Design Qualitative analysis of audiorecorded consultations between patients and general practitioners.
Setting 7 general practices in Merseyside, England.
Participants 36 patients selected consecutively from 21 general practices, in whom doctors considered that patients' symptoms were medically unexplained.
Main outcome measures Inductive qualitative analysis of ways in which patients presented their symptoms to general practitioners.
Results Although 34 patients received somatic interventions (27 received drug prescriptions, 12 underwent investigations, and four were referred), only 10 requested them. However, patients presented in other ways that had the potential to pressurise general practitioners, including: graphic and emotional language; complex patterns of symptoms that resisted explanation; description of emotional and social effects of symptoms; reference to other individuals as authority for the severity of symptoms; and biomedical explanations.
Conclusions Most patients with unexplained symptoms received somatic interventions from their general practitioners but had not requested them. Though such patients apparently seek to engage the general practitioner by conveying the reality of their suffering, general practitioners respond symptomatically.
doi:10.1136/bmj.38057.622639.EE
PMCID: PMC403850  PMID: 15056592
22.  Doctors' communication of trust, care, and respect in breast cancer: qualitative study 
BMJ : British Medical Journal  2004;328(7444):864.
Objective To determine how patients with breast cancer want their doctors to communicate with them.
Design Qualitative study.
Setting Breast unit and patients' homes.
Participants 39 women with breast cancer.
Main outcome measure Patients' reports of doctors' characteristics or behaviour that they valued or deprecated.
Results Patients were not primarily concerned with doctors' communication skills. Instead they emphasised doctors' enduring characteristics. Specifically, they valued doctors whom they believed were technically expert, had formed individual relationships with them, and respected them. They therefore valued forms of communication that are currently not emphasised in training and research and did not intrinsically value others that are currently thought important, including provision of information and choice.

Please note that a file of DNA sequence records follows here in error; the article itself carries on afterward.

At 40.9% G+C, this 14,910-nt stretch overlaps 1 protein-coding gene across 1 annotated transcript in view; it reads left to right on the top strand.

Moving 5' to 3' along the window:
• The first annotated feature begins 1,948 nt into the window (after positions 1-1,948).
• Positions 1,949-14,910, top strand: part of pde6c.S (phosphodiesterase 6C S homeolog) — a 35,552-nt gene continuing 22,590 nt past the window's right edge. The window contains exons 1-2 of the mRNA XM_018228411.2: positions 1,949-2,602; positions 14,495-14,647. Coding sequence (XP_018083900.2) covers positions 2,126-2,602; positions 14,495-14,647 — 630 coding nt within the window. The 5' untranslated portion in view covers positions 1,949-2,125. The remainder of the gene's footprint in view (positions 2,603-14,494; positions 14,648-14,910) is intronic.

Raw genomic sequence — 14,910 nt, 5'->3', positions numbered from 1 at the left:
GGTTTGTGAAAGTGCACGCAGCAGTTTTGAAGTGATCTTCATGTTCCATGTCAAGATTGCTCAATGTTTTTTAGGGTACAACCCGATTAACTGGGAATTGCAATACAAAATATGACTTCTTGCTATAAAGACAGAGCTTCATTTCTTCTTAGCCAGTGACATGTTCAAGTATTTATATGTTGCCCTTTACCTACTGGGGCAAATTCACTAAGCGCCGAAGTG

Conclusions Women with breast cancer seek to regard their doctors as attachment figures who will care for them. They seek communication that does not compromise this view and that enhances confidence that they are cared for. Testing and elaborating our analysis will help to focus communication research and teaching on what patients need rather than on what professionals think they need.
doi:10.1136/bmj.38046.771308.7C
PMCID: PMC387476  PMID: 15054034
25.  Patients’ perceptions of medical explanations for somatisation disorders: qualitative analysis 
BMJ : British Medical Journal  1999;318(7180):372-376.
Objectives
To describe, from the perspective of patients, distinguishing features of doctors’ attempts to explain the symptoms of somatisation disorders.
Design
Qualitative analysis of verbatim records of interviews in which patients recounted doctors’ explanations of their symptoms.
Setting
Patients with persistent somatising symptoms referred from general practices in Liverpool and St Helens and Knowsley were interviewed before entry into a treatment programme.
Subjects
228 of 324 patients referred were interviewed. Initial interviews were used to develop the process and technique, and the final analysis was based on a subsample of 68 records, randomly chosen from the transcripts of 188 subjects who were interviewed subsequently.
Results
Doctors’ explanations were often at odds with the patients’ own thinking. Analysis showed that medical explanations could be grouped into one of three categories, defined by the patients’ perceptions. Most explanations were experienced as rejecting the reality of the symptoms. An intermediate category comprised explanations that were viewed as colluding, in which the doctor acquiesced with the patients’ own biomedical theories. However, a few explanations were perceived by patients as tangible, exculpating, and involving. These explanations were experienced by patients as satisfying and empowering.
Conclusions
Patients with somatisation disorders feel satisfied and empowered by medical explanations that are tangible, exculpating, and involving. Empowering explanations could improve these patients’ wellbeing and help to reduce the high demands they make on health services.
Key messagesPatients with somatisation disorders make disproportionately heavy demands on health servicesDoctors’ explanations of their symptoms are often at odds with these patients’ own thinkingPatients with somatisation disorders describe three types of medical explanation—rejecting, colluding, and empoweringEmpowering explanations are tangible, exculpating, and involve patients in managing their illnessPatients’ reactions to empowering explanations suggest that these have the potential to reduce demand for health care
PMCID: PMC27727  PMID: 9933202